A domain name, like your corporate name and other business marks, is an important component in marketing your business. It identifies you to online visitors and customers, who will then associate it with the products and services you provide. It is therefore very important to choose carefully when deciding on a domain name. The following are some of the main points to keep in mind.
1. Domain names are not case sensitive and as a rule, are all in lowercase letters.
2. Originally, domain names were generally in English, but can now be registered in different languages. Check with your registrar for language variations.
3. Your domain name should be no longer than 63 characters, excluding the extension (.com, .net, .org, etc).
4. Your domain name must start and end with either an alphabetical or numerical character, and should contain only letters, numbers or hyphens. Avoid the use of special characters such as #, *, @, $, and the like.
5. Don't use hyphens if it is at all possible to avoid them. Most multiple word domain names do not use hyphens, because they are more difficult to remember.
Choosing a Domain Name
6. A domain name should be simple and easy for your potential visitors to remember. Try to keep it as short as possible, but try to avoid the use of abbreviations that might mean something to you but are meaningless to web users. However, if your aim is to improve your ranking with the search engines, you may want to register a longer domain name (up to 63 characters) containing some of the keywords and automatically redirect visitors to your web site.
7. Keep in mind the type of users you are trying to attract, and choose a name that is appropriate. If you are targeting a specific industry or business, your domain name should reflect that. If you are targeting a global market, avoid words that have different spellings in different countries, or words that may have completely different meanings in another language.
8. If you do use a word that has different spellings (such as color and colour), register both variations. And if your domain name includes a word that is commonly misspelled, register a variation with the misspelled word as well, to ensure that even the visitors who don't know how it's spelled will be directed to your site!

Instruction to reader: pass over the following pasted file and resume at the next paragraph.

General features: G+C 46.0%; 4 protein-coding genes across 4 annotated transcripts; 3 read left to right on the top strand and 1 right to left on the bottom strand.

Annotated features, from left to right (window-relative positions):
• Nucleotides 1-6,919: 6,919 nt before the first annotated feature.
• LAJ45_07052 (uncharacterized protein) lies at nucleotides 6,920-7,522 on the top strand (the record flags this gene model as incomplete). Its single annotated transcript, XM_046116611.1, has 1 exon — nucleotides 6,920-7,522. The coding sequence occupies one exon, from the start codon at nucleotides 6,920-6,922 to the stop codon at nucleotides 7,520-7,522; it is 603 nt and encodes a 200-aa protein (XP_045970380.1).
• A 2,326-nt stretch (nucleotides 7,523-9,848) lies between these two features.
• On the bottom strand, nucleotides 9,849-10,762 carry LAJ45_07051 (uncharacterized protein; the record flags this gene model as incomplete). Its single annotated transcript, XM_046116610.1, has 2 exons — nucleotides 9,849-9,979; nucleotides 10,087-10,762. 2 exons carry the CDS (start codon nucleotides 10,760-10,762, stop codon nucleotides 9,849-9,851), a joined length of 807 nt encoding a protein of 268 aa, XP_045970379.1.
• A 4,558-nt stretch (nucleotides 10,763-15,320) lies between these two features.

9. Pick words that create visual images or that have concrete sensory connections, as these are easier for most people to remember. The exception would be in the case of a well-known brand, which people identify with on the strength of its public presence. Name brands conjure up their own visual images.
10. Choose the appropriate form of the word, i.e. decide whether it is more appropriate to use a noun, verb, adjective, etc or whether the word should be singular or plural. For instance, weigh the advantages of beauty.com versus beautiful.com, dreamer.com versus dreaming.com, etc.
11. There is no need to limit yourself to just one domain name, however. If you feel it necessary to register several versions or several different domain names, and if all of them are available, then by all means register them all. This will ensure that you can cover all the bases when it comes to directing users to your web site by having each of the variants point to the same place.
12. Using a domain name search program will make creating a domain name or names much simpler. There are a number of such programs available (such as Domain Questor, http://www.internet-soft.com) and most are shareware or freeware. Another such program, which has a number of excellent features such as a thesaurus, alternative spellings and trade mark searches, is Mozzle (available at http://www.mozzle.com).
13. Prior to registration, ensure that your domain name does not infringe on an existing trade mark or other proprietary right belonging to a third party. Just because a domain name is available does not necessarily mean you have the right to use it.
14. Be sure you are registering your domain name in the appropriate domain(s). Check with your registrar if you are unsure. Certain domains (.com, .net, .org) are world-wide. However, most countries also have their own domains of various levels (such as .ca in Canada, and .co.uk in Britain), and in order to register in most of these country-specific domains, you must be registered to do business in that country. Some levels of domain are set aside for specific types of business, organizations or institutions, such as educational institutions. Most registrars will have information available on their web sites describing the various domains and levels and the restrictions, if any, attached to each.